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UK Ministry of Defence lifts objections to wind energy projects

The British Wind Energy Association (BWEA) has welcomed an agreement that has seen the Ministry of Defence (MOD) lift its objections to a number of wind energy projects in southern Scotland. Following discussions between the Department of Trade and Industry (DTI), MOD and Scottish Executive, a solution has been found to concerns that wind farms planned near the Eskdalemuir seismic array could interfere with the array’s role in monitoring the Comprehensive Nuclear Test Ban Treaty. This has resulted in the MOD lifting its objections to wind farm applications within an 80km ‘exclusion zone’ put in place around the array in February 2004. All applications must still go through the normal planning and consent process. The BWEA, DTI and MOD established a working group and commissioned Keele University to undertake a detailed analysis of any impacts on the array from planned turbines. The results confirmed that beyond 17.5km from the array, wind developments will not adversely affect the function of this internationally important monitoring station.

US energy bill extends wind power incentive through 2007

The American Wind Energy Association (AWEA) hailed the extension of the wind energy production tax credit (PTC) included in the wide-ranging energy bill that Congress has recently adopted and President Bush is soon expected to sign into law. The PTC, which was scheduled to expire on 31 December  2005, provides a 1.9 cent-per-kilowatt-hour (kWh) tax credit for electricity generated with wind turbines over the first ten years of a project’s operations, and is a critical factor in financing new wind farms. This is the first time that an extension of the production tax credit for wind energy has been approved before the credit expires, and follows the past six years of boom-and-bust cycles caused by successive expirations. Up to 2,500MW of wind energy capacity are scheduled to come on-line in the USA during 2005. With the timely extension of the PTC, the AWEA anticipates that strong growth momentum will continue in 2006 and 2007. The bill does not contain restrictions on the availability of the PTC or place limits on offshore wind projects, as some anti-wind lawmakers had proposed.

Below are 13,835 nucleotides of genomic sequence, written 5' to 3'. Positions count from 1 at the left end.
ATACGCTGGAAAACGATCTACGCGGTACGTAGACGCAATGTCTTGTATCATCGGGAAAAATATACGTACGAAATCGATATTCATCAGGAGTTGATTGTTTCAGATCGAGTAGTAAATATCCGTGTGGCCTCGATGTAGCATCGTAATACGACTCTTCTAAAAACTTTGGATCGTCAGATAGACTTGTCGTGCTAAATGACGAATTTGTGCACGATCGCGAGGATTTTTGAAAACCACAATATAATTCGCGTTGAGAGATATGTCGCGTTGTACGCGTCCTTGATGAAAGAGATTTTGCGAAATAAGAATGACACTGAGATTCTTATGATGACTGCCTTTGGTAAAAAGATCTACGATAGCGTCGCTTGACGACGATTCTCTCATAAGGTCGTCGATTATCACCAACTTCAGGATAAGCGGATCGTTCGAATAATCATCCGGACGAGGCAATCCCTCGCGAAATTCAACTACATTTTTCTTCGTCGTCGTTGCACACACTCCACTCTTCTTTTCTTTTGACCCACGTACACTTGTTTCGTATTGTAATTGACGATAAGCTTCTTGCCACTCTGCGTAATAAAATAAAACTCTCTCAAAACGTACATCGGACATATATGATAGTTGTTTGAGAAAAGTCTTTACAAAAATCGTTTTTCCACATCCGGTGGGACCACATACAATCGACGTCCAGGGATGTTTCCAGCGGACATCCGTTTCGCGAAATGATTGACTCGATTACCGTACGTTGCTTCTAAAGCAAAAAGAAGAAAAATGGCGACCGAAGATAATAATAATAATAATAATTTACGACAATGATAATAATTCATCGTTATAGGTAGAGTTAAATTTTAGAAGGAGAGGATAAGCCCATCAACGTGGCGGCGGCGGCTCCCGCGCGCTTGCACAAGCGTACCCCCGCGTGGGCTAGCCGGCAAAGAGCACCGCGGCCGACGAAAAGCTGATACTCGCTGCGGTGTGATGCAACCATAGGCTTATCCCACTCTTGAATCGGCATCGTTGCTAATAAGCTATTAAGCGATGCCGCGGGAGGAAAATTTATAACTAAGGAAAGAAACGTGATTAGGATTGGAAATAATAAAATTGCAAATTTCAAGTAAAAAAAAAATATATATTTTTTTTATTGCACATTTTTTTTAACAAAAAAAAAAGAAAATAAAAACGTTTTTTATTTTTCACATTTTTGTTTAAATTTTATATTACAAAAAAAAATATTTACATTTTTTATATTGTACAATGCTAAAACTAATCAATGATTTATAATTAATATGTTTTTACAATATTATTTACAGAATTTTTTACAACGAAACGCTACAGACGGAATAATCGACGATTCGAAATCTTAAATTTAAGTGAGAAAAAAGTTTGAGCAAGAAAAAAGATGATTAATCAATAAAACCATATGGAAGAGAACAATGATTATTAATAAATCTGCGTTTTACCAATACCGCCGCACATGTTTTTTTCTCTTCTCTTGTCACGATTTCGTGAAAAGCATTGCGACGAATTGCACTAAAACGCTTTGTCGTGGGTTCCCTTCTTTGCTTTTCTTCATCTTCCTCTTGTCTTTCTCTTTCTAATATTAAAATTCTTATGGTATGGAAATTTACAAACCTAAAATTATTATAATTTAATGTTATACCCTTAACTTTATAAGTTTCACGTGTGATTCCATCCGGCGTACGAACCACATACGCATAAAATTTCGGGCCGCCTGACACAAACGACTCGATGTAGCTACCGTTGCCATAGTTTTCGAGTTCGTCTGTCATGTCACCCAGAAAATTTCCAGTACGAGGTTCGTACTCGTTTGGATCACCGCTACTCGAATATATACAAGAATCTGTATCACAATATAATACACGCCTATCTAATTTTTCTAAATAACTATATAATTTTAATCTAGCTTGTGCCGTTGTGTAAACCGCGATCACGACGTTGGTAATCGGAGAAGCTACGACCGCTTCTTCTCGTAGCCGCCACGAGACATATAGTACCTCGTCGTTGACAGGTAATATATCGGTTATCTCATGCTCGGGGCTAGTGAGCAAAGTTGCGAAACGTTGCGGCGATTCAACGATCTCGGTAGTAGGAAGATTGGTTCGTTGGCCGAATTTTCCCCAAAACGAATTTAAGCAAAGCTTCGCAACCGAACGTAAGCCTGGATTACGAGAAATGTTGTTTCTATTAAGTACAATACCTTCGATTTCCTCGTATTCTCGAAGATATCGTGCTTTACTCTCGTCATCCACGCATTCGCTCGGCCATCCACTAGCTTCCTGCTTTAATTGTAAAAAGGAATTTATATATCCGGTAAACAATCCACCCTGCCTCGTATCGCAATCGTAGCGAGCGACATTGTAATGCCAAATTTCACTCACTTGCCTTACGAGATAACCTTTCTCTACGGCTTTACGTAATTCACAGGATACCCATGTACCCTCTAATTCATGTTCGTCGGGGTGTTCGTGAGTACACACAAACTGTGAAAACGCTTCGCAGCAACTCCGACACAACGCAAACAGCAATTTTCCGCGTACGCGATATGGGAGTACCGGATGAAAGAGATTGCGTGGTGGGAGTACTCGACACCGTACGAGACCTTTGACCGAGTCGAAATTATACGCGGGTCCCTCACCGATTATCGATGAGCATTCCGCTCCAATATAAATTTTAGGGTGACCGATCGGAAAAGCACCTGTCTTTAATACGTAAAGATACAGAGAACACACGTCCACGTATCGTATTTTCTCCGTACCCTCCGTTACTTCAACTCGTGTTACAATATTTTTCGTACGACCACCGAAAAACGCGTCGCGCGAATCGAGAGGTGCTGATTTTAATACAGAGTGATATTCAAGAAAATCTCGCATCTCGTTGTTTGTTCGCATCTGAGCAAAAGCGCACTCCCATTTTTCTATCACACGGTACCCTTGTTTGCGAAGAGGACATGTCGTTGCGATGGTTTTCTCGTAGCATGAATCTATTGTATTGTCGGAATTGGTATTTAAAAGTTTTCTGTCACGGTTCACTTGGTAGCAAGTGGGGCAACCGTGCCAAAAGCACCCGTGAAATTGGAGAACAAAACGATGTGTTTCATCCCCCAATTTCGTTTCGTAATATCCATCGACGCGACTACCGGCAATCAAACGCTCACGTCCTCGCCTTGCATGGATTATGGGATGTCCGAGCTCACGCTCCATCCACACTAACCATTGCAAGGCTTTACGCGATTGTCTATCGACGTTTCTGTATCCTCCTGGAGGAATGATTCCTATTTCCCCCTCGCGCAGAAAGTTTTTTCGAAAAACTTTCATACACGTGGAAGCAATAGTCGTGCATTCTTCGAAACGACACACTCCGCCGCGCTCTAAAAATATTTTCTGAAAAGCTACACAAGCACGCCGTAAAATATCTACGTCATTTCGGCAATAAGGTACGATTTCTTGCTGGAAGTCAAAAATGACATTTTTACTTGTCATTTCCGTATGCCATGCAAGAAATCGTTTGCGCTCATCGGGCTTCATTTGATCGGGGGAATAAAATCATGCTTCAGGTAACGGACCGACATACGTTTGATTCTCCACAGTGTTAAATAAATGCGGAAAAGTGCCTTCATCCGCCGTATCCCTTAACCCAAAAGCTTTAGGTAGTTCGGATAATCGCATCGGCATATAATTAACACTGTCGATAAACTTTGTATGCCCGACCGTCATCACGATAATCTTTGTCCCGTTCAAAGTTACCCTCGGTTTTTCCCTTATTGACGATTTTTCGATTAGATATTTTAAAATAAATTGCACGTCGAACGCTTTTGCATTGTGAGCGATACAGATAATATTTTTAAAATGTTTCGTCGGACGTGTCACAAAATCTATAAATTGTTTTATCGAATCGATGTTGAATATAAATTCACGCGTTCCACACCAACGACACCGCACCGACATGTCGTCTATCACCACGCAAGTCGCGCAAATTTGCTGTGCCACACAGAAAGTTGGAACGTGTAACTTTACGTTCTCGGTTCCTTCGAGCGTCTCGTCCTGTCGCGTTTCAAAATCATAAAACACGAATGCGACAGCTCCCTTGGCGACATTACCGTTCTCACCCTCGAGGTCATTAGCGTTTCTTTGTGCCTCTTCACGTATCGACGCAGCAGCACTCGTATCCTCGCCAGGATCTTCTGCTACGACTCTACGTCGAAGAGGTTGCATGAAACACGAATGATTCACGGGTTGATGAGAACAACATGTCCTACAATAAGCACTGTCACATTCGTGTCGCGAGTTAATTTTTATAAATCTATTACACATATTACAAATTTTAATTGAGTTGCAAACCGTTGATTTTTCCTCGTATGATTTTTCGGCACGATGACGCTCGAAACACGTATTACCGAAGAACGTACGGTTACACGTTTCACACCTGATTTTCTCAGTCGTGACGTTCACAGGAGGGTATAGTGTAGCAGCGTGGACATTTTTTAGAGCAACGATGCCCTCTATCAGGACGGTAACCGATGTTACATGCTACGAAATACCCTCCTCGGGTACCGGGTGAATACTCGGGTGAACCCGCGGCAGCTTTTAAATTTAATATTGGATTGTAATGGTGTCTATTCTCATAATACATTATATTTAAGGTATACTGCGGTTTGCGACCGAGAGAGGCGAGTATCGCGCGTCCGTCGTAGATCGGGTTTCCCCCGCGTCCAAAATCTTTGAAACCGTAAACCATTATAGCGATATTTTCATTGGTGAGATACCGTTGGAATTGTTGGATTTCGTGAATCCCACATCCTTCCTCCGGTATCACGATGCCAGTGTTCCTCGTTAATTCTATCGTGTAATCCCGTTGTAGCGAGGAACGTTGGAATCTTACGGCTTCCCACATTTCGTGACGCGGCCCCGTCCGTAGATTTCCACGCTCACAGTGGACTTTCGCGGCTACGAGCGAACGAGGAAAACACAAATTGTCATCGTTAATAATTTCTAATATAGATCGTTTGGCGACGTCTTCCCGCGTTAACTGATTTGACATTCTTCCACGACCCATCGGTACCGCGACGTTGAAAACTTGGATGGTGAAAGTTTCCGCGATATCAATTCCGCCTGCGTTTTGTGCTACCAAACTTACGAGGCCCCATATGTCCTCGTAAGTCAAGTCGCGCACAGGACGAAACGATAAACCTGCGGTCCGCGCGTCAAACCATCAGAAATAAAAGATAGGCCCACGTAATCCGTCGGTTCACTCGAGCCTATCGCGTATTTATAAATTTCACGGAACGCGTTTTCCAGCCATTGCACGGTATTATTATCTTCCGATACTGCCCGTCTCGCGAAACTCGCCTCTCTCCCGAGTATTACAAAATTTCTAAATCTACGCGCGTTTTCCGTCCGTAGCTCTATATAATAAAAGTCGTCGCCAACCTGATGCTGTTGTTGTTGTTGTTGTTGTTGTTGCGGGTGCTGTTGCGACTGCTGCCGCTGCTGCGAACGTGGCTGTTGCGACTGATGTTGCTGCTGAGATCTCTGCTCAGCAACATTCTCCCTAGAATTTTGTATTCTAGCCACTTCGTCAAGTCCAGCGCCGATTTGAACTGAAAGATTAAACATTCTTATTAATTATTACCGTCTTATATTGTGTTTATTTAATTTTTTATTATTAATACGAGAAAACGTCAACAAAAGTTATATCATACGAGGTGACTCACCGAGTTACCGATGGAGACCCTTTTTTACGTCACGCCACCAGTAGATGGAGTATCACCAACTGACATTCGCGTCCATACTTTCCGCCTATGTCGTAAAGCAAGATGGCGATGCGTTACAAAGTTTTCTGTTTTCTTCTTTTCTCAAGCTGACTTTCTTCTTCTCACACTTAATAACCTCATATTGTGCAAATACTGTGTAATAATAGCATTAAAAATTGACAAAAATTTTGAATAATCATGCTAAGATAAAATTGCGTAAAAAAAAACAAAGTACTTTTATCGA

Wind has become a mainstream energy source

The Spanish wind power industry is doing well. From just over 200MW in 1997, the Spanish market has been steadily growing at annual rates of more than 30%. Last year Spain reached a record level of 2,065MW installed, a 33% increase on 2003, taking the total to 8,263MW. As a result of its continued success, the previous government target of 13,000MW installed wind capacity in 2010 has been updated to 20,000MW in 2011. The government’s new target would see wind energy supplying 15% of national electricity consumption, up from 6.5% today. Wind energy in Spain has now entered a dynamic phase where the serious challenges that arise when wind energy becomes one of the main energy supply technologies need to be met. Current policy direction signals how an intermittent power source can be integrated into the electricity market in significant quantities. Predictability is the key to address intermittency at large penetration levels. To move towards 15% of the country’s power from wind energy will require a strategic grid framework. This is currently being developed in partnership with the transmission operators, utilities, wind players and regional governments. More than 500 companies are now involved in the Spanish wind energy sector, with about 150 factories manufacturing turbines and their components across the Spanish regions. Including those indirectly employed in supplying components and services, the total number of jobs supported by Spain’s wind industry has reached more than 30,000. This is estimated to double to 60,000 by 2010 on reaching the new target.